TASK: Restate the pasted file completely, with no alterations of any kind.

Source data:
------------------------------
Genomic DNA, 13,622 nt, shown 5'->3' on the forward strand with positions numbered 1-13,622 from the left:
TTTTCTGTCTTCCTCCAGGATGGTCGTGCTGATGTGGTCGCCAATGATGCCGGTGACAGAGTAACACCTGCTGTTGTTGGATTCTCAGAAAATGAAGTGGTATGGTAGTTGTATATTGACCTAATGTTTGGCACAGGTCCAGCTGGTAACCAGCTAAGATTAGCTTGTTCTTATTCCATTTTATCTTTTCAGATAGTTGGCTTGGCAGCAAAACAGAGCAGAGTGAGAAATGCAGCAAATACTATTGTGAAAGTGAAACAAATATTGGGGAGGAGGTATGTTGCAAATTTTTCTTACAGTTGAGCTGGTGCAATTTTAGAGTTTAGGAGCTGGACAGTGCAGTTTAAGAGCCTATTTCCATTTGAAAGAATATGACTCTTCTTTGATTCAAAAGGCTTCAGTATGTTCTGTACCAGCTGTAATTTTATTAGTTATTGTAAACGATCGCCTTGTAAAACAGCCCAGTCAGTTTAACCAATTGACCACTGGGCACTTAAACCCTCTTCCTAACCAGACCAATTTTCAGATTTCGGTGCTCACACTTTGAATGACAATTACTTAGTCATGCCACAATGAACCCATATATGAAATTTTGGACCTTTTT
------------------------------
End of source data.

Genomic DNA, 13,622 nt, shown 5'->3' on the forward strand with positions numbered 1-13,622 from the left:
TTTTCTGTCTTCCTCCAGGATGGTCGTGCTGATGTGGTCGCCAATGATGCCGGTGACAGAGTAACACCTGCTGTTGTTGGATTCTCAGAAAATGAAGTGGTATGGTAGTTGTATATTGACCTAATGTTTGGCACAGGTCCAGCTGGTAACCAGCTAAGATTAGCTTGTTCTTATTCCATTTTATCTTTTCAGATAGTTGGCTTGGCAGCAAAACAGAGCAGAGTGAGAAATGCAGCAAATACTATTGTGAAAGTGAAACAAATATTGGGGAGGAGGTATGTTGCAAATTTTTCTTACAGTTGAGCTGGTGCAATTTTAGAGTTTAGGAGCTGGACAGTGCAGTTTAAGAGCCTATTTCCATTTGAAAGAATATGACTCTTCTTTGATTCAAAAGGCTTCAGTATGTTCTGTACCAGCTGTAATTTTATTAGTTATTGTAAACGATCGCCTTGTAAAACAGCCCAGTCAGTTTAACCAATTGACCACTGGGCACTTAAACCCTCTTCCTAACCAGACCAATTTTCAGATTTCGGTGCTCACACTTTGAATGACAATTACTTAGTCATGCCACAATGAACCCATATATGAAATTTTGGACCTTTTT